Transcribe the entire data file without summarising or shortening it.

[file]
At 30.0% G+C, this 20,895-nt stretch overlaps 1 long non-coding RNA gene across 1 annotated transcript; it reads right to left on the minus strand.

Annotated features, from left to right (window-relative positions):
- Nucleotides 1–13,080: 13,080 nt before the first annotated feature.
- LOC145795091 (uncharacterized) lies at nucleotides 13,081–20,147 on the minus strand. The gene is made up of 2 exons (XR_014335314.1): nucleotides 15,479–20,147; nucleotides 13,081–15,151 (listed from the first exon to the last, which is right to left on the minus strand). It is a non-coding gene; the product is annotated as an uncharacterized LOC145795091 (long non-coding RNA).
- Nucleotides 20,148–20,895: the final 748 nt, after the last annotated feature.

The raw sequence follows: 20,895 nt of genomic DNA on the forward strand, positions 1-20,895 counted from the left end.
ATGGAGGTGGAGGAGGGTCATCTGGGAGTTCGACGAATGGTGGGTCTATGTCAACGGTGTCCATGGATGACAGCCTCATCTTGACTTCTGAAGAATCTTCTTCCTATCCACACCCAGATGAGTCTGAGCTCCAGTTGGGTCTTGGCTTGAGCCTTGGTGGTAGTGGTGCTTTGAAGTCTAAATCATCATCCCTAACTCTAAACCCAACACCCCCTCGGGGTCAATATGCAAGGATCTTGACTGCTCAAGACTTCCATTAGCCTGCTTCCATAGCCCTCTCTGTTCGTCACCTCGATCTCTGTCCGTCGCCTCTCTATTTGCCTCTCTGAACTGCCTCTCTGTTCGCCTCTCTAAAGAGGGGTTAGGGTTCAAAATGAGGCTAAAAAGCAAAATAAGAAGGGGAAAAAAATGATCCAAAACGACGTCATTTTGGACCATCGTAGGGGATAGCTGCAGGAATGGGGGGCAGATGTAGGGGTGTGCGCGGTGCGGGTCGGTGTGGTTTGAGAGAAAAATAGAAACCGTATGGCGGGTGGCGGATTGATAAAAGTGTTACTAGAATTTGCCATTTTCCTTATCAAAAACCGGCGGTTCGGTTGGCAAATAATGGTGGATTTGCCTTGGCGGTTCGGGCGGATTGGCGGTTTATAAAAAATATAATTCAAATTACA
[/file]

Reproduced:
At 30.0% G+C, this 20,895-nt stretch overlaps 1 long non-coding RNA gene across 1 annotated transcript; it reads right to left on the minus strand.

Annotated features, from left to right (window-relative positions):
- Nucleotides 1–13,080: 13,080 nt before the first annotated feature.
- LOC145795091 (uncharacterized) lies at nucleotides 13,081–20,147 on the minus strand. The gene is made up of 2 exons (XR_014335314.1): nucleotides 15,479–20,147; nucleotides 13,081–15,151 (listed from the first exon to the last, which is right to left on the minus strand). It is a non-coding gene; the product is annotated as an uncharacterized LOC145795091 (long non-coding RNA).
- Nucleotides 20,148–20,895: the final 748 nt, after the last annotated feature.

The raw sequence follows: 20,895 nt of genomic DNA on the forward strand, positions 1-20,895 counted from the left end.
ATGGAGGTGGAGGAGGGTCATCTGGGAGTTCGACGAATGGTGGGTCTATGTCAACGGTGTCCATGGATGACAGCCTCATCTTGACTTCTGAAGAATCTTCTTCCTATCCACACCCAGATGAGTCTGAGCTCCAGTTGGGTCTTGGCTTGAGCCTTGGTGGTAGTGGTGCTTTGAAGTCTAAATCATCATCCCTAACTCTAAACCCAACACCCCCTCGGGGTCAATATGCAAGGATCTTGACTGCTCAAGACTTCCATTAGCCTGCTTCCATAGCCCTCTCTGTTCGTCACCTCGATCTCTGTCCGTCGCCTCTCTATTTGCCTCTCTGAACTGCCTCTCTGTTCGCCTCTCTAAAGAGGGGTTAGGGTTCAAAATGAGGCTAAAAAGCAAAATAAGAAGGGGAAAAAAATGATCCAAAACGACGTCATTTTGGACCATCGTAGGGGATAGCTGCAGGAATGGGGGGCAGATGTAGGGGTGTGCGCGGTGCGGGTCGGTGTGGTTTGAGAGAAAAATAGAAACCGTATGGCGGGTGGCGGATTGATAAAAGTGTTACTAGAATTTGCCATTTTCCTTATCAAAAACCGGCGGTTCGGTTGGCAAATAATGGTGGATTTGCCTTGGCGGTTCGGGCGGATTGGCGGTTTATAAAAAATATAATTCAAATTACA